An Overview of Settlement of Insurance Disputes by the Insurance Ombudsman in Tanzania
- Appointment and powers of the Ombudsman
- Dispute Settlement Mechanisms
- Time for determination of disputes
- Compliance and Enforcement of Awards
The Tanzania insurance sector has been growing steadily in recent years. According to the Tanzania Insurance Report, 2016 issued by the Business Monitor International Limited, there will be a growth in insurance premiums by 16.4% on average between 2016 and 2020. Motor insurance is said to be growing at a higher pace than other types of insurance.
The growth in the insurance sector in Tanzania has led to an increase in insurance claims. Insurers have found themselves at loggerheads with the insurance consumers due to disputes arising out of insurance claims. In Tanzania, insurance disputes between insurance consumers and insurance registrants may either be settled by court process or by the Insurance Ombudsman. On the other hand,there is an Insurance Tribunal which determines disputes arising from decisions of the Commissioner of Insurance exercising his powers conferred by the Insurance Act, 2009. If one is not satisfied with the decision of the Insurance Tribunal, he may appeal to the High Court. In the same vein, a person aggrieved by the decision of the Ombudsman may make reference to the High Court against the decision of the Ombudsman.
Our Insurance law experts at Breakthrough Attorneys, through this article, resolved to give an overview of dispute settlement by the Insurance Ombudsman in Tanzania. This article will enlighten the understanding on the part of the public regarding services of the Insurance Ombudsman in Tanzania.
2.0 Establishment of the Ombudsman Service in Tanzania:
Section 122(1) of the Insurance Act, 2009 (‘the Act’) establishes the Ombudsman Service in Tanzania for settlement of insurance disputes arising between insurance consumers and insurance registrants in Tanzania.
The Insurance Ombudsman is appointed by the Minister for Finance (‘the Minister’) in consultation with the National Insurance Board (‘the Board’). The Ombudsman should be a person with adequate knowledge and experience in legal matters and dispute settlement. The Board proposes three names to the Minister whereby the Minister selects one name out of the three names submitted by the Board.
On appointment, the Ombudsman is sworn by the Chief Justice before commencement of his duties. The Ombudsman holds office for a term of five years and may be re-appointed for a further term of five years.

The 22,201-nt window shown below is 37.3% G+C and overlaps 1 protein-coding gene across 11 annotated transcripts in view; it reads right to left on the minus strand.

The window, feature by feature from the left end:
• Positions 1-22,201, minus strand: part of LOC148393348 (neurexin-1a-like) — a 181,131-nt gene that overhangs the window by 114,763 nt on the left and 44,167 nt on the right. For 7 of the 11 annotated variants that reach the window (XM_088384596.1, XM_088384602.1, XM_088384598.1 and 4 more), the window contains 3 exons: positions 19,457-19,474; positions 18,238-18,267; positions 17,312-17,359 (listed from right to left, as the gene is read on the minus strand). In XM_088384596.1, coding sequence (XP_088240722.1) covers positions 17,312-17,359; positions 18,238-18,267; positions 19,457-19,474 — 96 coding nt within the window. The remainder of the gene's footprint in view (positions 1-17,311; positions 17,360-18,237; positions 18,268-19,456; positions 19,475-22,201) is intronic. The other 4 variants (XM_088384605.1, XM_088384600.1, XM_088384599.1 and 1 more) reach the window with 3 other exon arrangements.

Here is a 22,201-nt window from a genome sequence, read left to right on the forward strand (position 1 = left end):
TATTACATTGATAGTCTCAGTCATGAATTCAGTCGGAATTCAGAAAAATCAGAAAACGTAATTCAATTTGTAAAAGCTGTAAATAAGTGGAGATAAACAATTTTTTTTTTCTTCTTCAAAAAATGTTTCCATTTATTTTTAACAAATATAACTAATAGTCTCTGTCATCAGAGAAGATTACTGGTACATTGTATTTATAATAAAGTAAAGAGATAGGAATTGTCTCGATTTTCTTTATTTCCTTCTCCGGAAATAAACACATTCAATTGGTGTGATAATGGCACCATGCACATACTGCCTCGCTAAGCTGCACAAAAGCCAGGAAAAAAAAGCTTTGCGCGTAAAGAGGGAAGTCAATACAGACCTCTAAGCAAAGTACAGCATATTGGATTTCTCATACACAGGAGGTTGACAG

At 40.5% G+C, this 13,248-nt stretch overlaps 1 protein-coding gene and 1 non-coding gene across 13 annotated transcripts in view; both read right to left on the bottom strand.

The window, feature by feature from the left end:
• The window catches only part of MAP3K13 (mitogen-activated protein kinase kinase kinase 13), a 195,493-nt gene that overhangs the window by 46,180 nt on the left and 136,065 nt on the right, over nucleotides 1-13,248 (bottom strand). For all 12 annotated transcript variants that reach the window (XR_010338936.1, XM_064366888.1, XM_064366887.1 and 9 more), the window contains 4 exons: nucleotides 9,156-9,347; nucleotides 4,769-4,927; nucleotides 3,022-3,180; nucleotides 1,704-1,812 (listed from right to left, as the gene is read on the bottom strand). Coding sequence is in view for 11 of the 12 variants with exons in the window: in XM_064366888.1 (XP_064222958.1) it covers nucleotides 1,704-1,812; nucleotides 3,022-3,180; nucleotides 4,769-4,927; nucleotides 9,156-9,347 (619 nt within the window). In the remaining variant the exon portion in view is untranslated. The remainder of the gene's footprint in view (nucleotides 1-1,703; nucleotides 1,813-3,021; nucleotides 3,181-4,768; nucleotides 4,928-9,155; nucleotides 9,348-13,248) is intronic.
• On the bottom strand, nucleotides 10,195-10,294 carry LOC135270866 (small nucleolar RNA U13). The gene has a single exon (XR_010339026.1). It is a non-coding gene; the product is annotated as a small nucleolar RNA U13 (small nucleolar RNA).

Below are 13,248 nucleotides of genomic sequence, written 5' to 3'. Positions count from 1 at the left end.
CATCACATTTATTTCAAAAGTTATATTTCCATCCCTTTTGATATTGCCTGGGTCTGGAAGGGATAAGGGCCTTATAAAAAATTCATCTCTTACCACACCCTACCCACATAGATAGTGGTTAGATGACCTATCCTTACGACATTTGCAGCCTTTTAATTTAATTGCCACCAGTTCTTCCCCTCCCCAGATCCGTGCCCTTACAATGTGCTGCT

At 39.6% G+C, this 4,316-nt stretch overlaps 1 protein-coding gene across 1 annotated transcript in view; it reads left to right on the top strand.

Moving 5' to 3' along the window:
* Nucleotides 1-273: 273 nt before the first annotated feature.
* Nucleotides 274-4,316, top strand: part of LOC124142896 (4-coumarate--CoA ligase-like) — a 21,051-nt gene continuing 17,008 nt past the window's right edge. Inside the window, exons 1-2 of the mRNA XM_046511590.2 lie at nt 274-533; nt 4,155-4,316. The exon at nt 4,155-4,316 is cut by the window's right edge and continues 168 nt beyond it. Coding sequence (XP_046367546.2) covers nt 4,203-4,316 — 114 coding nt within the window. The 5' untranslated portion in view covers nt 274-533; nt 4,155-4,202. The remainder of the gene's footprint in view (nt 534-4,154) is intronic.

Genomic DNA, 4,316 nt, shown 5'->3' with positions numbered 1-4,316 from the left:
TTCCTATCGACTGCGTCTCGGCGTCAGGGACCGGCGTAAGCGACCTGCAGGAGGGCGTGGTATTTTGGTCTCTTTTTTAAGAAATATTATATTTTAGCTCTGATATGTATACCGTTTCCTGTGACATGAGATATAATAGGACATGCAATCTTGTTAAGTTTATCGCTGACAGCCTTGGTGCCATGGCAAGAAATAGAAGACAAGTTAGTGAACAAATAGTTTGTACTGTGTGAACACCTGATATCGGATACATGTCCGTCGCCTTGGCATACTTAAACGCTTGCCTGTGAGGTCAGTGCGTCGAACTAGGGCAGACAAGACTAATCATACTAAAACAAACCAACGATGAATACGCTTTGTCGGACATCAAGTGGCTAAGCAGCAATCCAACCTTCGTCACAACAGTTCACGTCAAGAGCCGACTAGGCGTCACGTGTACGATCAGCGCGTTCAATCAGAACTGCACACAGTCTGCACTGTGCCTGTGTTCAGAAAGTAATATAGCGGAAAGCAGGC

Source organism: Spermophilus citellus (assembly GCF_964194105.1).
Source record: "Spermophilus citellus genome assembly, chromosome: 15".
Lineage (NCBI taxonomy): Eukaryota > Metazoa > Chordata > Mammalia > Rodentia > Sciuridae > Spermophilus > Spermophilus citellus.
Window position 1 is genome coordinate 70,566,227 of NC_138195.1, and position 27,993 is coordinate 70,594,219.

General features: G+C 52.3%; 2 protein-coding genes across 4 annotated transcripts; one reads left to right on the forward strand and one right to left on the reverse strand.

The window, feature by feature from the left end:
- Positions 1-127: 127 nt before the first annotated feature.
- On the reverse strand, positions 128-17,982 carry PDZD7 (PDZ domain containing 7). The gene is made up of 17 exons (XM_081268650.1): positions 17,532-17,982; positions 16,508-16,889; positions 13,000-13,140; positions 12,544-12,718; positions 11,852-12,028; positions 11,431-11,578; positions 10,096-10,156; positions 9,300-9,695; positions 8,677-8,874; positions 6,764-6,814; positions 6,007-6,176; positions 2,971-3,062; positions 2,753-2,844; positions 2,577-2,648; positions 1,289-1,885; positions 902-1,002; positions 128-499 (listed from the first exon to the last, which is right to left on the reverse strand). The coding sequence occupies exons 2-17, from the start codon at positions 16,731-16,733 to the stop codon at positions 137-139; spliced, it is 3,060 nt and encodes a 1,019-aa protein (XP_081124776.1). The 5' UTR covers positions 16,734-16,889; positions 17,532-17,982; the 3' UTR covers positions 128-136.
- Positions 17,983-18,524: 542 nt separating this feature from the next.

3.0 Powers of the Ombudsman:
The functions and powers of the Ombudsman include, among others,the administration of all complaints filed by insurance consumers with monetary value of maximum Tanzanian Shillings Forty Million (TZS 40,000,000) and issuance of an award upon arbitration for direct losses and damages suffered by the Complainant up to the maximum of Tanzanian Shillings Fifteen Million Shillings (TZS 15,000,000). This means that the Ombudsman may determine a claim whose value does not exceed TZS 40 Million but his award should not exceed TZS 15 Million. If the Ombudsman is of the view that the award may exceed the statutory limit of TZS 15 Million; he will advise the parties to prefer the matter to a court of law.
Furthermore, the Ombudsman has powers to conduct investigation for determination of viability of the complaint and conduct of mediation, reconciliation and arbitration. In the course of determination of a complaint the Ombudsman may also give advice to both complainant and insurance registrant as to the best way of resolving a dispute either before the Ombudsman or file the same in a court of law.
4.0 Mechanisms of dispute settlement by the Ombudsman:
Dispute settlement by the Ombudsman is done throughmediation, reconciliation and arbitration. The process of reconciliation and/or mediation involves an interaction between the Ombudsman playing the role of a mediator and the parties with a view of reaching an amicable settlement. This involves separatemeetings between the Ombudsman and the parties before a disputeis settled. It is from these meetings, parties will reach at a consensus to have their dispute settled amicably in the presence of the Ombudsman.